5 Steps to Reduce 30-Day Readmissions for Heart Attack, Heart Failure and Pneumonia

Wednesday, August 3rd, 2011
This post was written by Patricia Donovan

How to reduce rehospitalizations for the “big 3” to improve core measure ratings? “Hit them hard and hit them big time,” says Dr. Steve Berkowitz, president at SMB Health Consulting and former chief medical officer for the central and west Texas division of HCA at St. David’s HealthCare.

Dr. Berkowitz shared five of St. David’s strategies for reducing 30-day readmissions during the Q&A of a recent webinar on Healthcare Performance Improvement: Exceeding Core Measure Targets for Value-Based Reimbursement.

“We have seen in our pilots enormous improvement in rehospitalization rates. We were cruising along before our program at about 18 to 20 percent on heart failure and pneumonia, which is around the national average. Our pilots have gotten it down to 2 or 3 percent. So, there is no question that we can do this. We can hit it hard and we can hit it big time.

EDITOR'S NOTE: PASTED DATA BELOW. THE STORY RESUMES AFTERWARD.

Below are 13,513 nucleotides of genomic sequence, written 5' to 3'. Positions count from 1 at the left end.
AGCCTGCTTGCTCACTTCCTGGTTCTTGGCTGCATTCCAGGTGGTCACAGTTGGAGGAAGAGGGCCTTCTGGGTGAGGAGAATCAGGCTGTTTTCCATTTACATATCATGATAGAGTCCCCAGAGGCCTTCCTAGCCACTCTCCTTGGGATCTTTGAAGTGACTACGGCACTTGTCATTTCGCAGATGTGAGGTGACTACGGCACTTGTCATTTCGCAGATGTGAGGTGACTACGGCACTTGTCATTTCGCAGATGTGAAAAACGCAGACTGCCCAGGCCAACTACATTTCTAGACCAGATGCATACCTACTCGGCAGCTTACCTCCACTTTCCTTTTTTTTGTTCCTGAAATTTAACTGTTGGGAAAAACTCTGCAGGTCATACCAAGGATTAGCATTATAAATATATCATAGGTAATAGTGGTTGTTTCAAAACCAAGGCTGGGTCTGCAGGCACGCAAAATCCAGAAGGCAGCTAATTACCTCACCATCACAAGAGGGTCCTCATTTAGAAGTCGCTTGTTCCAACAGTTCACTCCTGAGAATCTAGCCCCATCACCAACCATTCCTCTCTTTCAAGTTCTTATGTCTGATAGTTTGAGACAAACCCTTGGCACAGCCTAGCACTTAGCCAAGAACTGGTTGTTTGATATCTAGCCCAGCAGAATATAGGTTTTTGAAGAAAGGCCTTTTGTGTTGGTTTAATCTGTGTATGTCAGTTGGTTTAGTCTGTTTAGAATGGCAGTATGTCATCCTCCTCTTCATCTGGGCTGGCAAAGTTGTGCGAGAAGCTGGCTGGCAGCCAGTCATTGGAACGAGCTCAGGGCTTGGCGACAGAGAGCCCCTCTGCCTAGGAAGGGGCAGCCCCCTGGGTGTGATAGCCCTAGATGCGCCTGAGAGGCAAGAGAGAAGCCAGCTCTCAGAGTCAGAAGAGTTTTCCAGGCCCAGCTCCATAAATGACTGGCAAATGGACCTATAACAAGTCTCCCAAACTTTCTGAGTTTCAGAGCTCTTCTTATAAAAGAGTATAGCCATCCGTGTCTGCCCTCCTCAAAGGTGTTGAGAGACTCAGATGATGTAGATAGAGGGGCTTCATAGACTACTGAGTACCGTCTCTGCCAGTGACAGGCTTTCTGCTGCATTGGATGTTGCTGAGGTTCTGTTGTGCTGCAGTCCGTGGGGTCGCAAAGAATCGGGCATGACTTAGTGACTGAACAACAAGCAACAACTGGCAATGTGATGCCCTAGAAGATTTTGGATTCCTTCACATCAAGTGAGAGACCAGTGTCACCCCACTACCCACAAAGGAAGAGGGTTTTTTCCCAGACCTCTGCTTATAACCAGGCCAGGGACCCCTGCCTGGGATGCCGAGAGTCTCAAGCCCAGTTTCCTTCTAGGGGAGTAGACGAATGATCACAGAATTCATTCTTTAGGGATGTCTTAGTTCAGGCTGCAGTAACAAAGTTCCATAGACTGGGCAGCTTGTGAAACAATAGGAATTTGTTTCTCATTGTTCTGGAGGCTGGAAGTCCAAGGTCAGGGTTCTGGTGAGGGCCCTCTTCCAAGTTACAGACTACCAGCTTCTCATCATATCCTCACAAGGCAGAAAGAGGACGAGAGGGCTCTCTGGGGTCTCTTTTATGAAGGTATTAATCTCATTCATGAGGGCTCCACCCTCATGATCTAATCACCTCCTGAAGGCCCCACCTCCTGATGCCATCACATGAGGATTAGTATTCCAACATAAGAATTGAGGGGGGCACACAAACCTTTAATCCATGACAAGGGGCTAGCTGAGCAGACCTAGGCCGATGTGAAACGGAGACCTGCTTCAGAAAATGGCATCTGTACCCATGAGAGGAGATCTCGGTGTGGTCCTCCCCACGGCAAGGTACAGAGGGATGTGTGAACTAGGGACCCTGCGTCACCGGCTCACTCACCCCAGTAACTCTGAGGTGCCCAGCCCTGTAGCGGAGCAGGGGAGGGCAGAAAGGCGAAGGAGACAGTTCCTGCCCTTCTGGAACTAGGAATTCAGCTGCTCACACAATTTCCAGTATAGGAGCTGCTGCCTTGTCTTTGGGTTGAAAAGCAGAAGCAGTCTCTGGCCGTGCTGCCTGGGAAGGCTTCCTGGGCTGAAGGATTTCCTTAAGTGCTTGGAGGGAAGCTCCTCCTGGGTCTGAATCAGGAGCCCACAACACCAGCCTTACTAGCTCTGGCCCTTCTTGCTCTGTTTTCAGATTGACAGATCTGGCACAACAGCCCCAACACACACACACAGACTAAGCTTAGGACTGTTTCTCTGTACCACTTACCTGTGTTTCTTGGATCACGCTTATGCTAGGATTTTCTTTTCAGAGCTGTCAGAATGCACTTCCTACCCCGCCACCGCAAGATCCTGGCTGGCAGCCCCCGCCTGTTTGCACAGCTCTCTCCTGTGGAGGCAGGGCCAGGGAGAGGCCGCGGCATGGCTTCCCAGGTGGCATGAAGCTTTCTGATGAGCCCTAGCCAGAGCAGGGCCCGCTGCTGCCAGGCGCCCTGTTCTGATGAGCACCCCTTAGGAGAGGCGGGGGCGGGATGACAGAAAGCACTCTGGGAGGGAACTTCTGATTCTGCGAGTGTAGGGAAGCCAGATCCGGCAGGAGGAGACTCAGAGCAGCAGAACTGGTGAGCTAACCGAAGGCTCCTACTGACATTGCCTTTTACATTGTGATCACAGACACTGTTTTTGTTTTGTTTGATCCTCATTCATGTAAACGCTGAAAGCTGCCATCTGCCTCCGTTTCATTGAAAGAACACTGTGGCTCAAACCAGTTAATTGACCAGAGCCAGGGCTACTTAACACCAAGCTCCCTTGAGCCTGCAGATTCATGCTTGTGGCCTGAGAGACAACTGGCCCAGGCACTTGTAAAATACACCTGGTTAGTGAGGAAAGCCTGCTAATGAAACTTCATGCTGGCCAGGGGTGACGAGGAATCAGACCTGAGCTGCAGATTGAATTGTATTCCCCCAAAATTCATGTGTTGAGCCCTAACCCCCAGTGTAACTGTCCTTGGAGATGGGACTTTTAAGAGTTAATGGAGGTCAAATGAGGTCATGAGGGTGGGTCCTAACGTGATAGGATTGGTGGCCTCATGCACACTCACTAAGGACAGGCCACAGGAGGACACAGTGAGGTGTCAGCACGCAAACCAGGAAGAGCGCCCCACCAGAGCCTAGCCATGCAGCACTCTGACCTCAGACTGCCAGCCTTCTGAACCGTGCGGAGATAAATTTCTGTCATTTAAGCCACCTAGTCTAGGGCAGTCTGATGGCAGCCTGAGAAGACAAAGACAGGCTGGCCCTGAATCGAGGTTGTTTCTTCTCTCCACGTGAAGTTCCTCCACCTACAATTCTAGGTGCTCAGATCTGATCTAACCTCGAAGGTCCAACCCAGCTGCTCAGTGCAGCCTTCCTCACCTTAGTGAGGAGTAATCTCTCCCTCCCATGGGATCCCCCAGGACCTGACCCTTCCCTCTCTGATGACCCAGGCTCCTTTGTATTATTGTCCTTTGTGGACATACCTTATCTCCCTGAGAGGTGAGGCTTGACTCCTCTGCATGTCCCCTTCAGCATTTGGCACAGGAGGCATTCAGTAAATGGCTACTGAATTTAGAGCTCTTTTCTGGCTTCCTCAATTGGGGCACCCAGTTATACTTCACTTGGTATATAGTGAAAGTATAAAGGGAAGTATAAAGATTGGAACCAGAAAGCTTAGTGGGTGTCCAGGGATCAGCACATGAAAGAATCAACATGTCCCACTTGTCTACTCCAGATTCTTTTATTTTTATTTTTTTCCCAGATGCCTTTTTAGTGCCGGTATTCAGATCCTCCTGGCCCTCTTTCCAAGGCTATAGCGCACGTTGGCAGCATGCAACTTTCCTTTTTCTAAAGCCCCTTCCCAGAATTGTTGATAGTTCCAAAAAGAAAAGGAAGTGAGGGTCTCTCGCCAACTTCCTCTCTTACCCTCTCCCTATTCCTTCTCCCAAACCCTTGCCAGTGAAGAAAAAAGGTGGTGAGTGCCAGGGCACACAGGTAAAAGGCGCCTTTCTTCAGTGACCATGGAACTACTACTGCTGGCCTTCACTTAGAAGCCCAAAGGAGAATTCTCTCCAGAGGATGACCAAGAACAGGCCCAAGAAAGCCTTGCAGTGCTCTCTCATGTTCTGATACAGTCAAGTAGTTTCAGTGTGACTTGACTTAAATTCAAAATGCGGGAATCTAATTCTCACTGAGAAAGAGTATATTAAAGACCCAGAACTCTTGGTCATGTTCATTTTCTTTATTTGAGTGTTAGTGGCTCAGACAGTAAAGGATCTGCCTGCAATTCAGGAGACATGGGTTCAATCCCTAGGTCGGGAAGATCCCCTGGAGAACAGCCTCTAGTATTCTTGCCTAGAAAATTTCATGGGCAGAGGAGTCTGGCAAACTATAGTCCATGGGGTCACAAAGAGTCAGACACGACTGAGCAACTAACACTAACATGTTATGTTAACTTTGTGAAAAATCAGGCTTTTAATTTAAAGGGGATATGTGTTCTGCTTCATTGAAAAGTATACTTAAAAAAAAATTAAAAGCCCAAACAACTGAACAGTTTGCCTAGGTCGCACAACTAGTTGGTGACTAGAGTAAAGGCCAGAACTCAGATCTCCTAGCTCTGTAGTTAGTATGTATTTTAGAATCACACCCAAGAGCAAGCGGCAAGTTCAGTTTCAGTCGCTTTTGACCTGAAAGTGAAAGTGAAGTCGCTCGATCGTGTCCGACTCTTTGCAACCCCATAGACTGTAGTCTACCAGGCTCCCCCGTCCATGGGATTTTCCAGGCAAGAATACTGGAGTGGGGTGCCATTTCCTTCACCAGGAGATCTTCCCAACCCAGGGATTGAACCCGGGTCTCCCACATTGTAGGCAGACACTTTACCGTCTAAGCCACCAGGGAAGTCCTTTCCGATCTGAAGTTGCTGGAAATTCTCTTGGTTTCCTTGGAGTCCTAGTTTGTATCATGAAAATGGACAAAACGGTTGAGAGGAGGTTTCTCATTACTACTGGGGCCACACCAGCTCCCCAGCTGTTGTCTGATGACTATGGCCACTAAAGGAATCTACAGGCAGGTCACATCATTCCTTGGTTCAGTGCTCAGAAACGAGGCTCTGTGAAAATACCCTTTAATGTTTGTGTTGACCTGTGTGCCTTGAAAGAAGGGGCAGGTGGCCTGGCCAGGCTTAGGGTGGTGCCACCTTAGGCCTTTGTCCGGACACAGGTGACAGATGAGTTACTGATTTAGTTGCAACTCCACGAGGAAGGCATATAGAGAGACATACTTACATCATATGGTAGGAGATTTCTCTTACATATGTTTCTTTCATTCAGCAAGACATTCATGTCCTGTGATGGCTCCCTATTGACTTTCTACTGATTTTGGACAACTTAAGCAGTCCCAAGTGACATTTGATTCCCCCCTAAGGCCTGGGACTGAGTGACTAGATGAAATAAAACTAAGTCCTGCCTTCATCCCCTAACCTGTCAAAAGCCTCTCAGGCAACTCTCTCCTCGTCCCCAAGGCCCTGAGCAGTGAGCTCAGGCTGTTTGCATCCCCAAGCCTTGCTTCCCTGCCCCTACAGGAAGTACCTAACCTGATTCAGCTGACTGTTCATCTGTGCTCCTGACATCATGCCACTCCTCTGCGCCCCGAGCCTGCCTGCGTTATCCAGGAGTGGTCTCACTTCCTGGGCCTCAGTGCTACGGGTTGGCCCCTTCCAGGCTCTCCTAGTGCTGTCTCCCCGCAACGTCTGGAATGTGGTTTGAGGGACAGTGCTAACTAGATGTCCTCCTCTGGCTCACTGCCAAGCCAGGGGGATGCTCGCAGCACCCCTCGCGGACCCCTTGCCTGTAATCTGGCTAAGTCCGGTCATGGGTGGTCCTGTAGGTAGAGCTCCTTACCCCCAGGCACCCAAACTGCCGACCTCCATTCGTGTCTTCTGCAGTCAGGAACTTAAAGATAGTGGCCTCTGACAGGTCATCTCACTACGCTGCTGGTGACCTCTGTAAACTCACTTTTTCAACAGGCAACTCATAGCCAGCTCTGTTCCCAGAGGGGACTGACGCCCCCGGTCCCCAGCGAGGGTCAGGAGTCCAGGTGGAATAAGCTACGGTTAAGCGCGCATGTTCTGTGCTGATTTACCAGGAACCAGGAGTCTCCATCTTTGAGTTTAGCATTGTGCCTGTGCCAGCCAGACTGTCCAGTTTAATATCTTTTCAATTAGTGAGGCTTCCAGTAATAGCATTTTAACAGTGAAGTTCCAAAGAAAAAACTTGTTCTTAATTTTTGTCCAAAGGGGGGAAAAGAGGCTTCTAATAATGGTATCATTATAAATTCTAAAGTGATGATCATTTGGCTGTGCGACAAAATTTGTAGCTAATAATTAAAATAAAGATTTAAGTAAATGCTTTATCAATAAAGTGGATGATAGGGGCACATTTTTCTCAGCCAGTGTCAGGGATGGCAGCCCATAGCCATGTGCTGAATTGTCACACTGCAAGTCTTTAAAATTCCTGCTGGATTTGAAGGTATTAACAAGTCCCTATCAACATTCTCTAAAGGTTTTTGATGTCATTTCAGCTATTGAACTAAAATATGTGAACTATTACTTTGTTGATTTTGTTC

“What it really amounts to is the whole idea of the continuity of care. The patient goes to a nursing home. Make sure that the nursing home gets the medications. Make sure that there is good communication between the physicians. Make sure that patient is getting daily weights and all the things that they need to do this. If the patient is going home, provide individual patient education. Establish good communication with the attending physician. All these steps have dramatically reduced readmissions.”

There is a flip side, however:

“I’ll tell you where the rub is right now. though. Presently, readmissions generate a lot of revenue so that our hospital administration wants us to reduce them. But maybe not to reduce them too much, and maybe to not reduce them too fast. That is one of our challenges.”

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